Solo-polyamory as a journey of self-discovery

What is solo-polyamory?

A custom designed relationship dynamic that centres my relationship with myself. I am making a conscious decision not to seek out or work towards having a primary and/or nesting partner.

Each person may practice solo-polyamory differently and the only constant is that you have a primary relationship with self.

Materially, I am self-sufficient and choose to live alone. I make time for myself, my family and friends as well as to my romantic and sexual relationships. I do not seek hierarchy and do not elevate some relationships over others based on whether they are romantic or involving sex. There can be a natural hierarchy emerging based on who I enjoy spending time with, the quality of the activities we enjoy and the time that we have available to spend together.

Let me share an experience I’ve had recently, that affirmed for me why I chose solo-polyamory. One night I had a direct spotlight shine on why I value solo-polyamory so much. I noticed just how easy it can be to fall back into a hierarchical mindset.

My partner was staying with me for a few days and on the last night, had a dinner date with someone, telling me that their intention is to return to sleep at mine after the date.

In the last minute, I was invited to a good friend’s house for dinner. This friend lives quite far, and my partner expressed some concern that I will return home quite late and won’t have time to cuddle with them before bedtime. I said I will try to come back in a reasonable hour and, indeed, made sure to leave my friend’s place early enough.

When I arrived home at the time I said I would, my partner was not there. They were still out having a great time and assumed that I won’t be back until late. Reflecting on their words from earlier, I experienced negative feelings – dismay, disappointment, betrayal. It felt like a double standard. I was quite tired, and I told them that I don’t mind if they stay out and have fun, since I would be asleep by the time they got back anyway.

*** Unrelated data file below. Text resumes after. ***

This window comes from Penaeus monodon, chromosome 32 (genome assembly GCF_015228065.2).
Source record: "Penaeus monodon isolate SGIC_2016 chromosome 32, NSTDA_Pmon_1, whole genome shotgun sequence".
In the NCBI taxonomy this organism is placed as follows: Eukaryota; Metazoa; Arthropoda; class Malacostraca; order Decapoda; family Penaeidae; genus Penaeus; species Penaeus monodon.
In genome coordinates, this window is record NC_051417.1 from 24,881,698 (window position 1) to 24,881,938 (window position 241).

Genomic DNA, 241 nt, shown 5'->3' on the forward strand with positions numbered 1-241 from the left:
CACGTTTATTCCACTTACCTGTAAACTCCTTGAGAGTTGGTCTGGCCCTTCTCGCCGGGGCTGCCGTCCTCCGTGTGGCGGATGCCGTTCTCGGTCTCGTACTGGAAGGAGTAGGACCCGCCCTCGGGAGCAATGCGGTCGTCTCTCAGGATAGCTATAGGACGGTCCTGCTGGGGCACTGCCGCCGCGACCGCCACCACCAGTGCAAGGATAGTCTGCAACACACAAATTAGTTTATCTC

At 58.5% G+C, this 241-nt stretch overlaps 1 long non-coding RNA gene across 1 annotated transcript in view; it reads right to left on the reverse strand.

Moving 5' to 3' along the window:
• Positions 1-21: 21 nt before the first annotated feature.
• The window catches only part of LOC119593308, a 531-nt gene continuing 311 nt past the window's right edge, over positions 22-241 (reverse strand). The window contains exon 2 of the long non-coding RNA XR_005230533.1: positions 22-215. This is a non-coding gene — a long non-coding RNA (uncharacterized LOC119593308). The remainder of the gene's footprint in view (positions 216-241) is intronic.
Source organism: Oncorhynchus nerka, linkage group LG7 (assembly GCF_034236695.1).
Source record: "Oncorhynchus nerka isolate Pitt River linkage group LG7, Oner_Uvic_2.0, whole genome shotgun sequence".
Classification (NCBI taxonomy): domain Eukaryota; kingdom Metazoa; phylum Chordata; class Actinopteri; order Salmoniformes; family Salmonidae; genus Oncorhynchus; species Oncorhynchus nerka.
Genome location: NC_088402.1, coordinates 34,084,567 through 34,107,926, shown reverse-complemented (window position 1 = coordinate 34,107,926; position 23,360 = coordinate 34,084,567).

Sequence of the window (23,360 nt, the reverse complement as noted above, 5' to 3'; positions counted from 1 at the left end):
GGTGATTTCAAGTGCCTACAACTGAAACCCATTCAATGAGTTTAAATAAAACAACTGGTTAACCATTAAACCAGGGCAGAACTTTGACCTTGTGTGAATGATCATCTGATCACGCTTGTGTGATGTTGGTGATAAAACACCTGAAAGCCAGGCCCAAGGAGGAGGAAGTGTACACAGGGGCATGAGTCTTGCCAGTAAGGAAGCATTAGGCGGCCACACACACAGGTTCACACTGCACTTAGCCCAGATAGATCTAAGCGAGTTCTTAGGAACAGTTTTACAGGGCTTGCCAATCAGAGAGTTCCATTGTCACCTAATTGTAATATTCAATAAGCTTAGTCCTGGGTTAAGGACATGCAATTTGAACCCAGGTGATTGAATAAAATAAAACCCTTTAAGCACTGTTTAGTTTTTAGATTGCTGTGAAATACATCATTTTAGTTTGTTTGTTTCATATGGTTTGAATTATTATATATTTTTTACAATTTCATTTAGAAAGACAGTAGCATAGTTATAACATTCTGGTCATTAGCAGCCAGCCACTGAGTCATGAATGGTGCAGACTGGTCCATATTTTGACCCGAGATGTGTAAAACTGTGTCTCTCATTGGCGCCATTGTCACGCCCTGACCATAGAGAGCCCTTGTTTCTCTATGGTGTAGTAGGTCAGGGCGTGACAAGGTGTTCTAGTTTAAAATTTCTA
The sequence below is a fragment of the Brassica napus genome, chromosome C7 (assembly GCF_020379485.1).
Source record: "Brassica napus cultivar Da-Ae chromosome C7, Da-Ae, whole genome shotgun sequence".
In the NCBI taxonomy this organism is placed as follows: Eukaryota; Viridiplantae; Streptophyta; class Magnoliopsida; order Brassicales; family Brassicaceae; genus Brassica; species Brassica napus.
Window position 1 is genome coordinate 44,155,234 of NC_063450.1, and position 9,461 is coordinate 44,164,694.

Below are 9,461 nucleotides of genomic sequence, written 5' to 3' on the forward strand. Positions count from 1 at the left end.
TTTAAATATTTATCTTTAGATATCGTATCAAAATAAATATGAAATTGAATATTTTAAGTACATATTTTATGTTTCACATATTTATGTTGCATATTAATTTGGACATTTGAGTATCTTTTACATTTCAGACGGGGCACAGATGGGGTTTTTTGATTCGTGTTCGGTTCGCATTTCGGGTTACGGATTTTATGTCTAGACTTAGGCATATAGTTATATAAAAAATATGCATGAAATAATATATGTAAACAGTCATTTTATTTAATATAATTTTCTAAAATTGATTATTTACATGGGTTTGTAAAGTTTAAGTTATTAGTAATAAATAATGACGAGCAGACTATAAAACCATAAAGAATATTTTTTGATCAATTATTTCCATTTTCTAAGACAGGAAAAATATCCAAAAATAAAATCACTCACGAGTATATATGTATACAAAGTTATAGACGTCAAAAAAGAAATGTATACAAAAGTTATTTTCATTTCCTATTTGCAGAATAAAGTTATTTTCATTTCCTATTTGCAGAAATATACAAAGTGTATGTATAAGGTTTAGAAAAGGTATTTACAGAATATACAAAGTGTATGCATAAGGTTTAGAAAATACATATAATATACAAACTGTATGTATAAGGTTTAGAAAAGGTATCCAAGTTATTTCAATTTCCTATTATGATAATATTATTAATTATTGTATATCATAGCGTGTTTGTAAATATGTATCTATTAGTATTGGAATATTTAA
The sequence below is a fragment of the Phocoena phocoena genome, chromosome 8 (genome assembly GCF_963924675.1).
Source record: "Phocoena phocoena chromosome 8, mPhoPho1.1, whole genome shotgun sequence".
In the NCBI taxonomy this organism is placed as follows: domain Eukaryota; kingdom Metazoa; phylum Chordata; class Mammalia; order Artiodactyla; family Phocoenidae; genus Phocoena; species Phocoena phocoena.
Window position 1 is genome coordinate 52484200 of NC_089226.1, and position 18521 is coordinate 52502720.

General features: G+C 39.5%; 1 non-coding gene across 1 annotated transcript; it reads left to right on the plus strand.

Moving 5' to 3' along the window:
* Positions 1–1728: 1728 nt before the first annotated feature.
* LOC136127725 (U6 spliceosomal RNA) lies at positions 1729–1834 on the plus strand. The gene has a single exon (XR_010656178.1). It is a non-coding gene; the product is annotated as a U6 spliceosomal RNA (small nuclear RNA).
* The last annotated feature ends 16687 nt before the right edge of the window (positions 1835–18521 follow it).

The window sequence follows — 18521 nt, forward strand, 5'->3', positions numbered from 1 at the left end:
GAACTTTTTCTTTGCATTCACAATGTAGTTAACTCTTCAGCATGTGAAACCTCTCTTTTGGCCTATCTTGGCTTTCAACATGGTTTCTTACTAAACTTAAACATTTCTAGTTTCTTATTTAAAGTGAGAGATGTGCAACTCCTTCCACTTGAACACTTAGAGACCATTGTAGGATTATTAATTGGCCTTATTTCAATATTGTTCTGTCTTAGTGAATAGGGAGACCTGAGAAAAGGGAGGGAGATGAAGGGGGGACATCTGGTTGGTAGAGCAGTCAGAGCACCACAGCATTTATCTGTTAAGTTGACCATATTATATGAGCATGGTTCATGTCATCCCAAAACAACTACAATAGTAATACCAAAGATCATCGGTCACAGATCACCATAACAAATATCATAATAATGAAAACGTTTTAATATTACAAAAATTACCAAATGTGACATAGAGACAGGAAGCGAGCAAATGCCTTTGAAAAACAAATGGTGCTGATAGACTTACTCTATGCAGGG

When they returned after midnight, I avoided their touch. They noticed I was not very happy. As I was processing my feelings, I realised that I felt bad because of I engaged in setting up expectations. These expectations created an assumed hierarchy, prioritising our relationship over others. Had we just said “let’s do our own thing this evening and see each other in the morning”, there would have been no bad feelings.

We discussed all this in the morning, they apologised for the miscommunication and we agreed that next time, if we make separate plans when staying together, we won’t try to make other plans together for later. We will simply allow for the possibility that the other person may be out all night without any expectations.

In my past monogamous life, I tended to quickly move-in with a partner after dating for a few months. I saw the escalation as necessary to keep up the momentum in our relationship and not let it get stale. I wanted to get as close as I could and expected the physical proximity to help us get there. This is something I see quite often – holding on to symbols, structures, expectations – in order to gain safety and security.

Practicing Solo-Polyamory means I can date people that I probably can’t live with, yet still get to enjoy all the ways in which we are compatible and have fun together.

There is no tick-box list of qualities, no exacting standards that a partner has to meet. If we click, if we enjoy the time together, if we bring meaning to each other’s lives, that is all that matters.

Solo-polyamory at its very core, is an opportunity to find safety and security in myself without needing a partner to provide that for me. My relationships are created from a want, a desire and not a need. Even if one day I choose to live with a nesting partner or have a primary relationship, these are important lessons I will want to continue guiding me.

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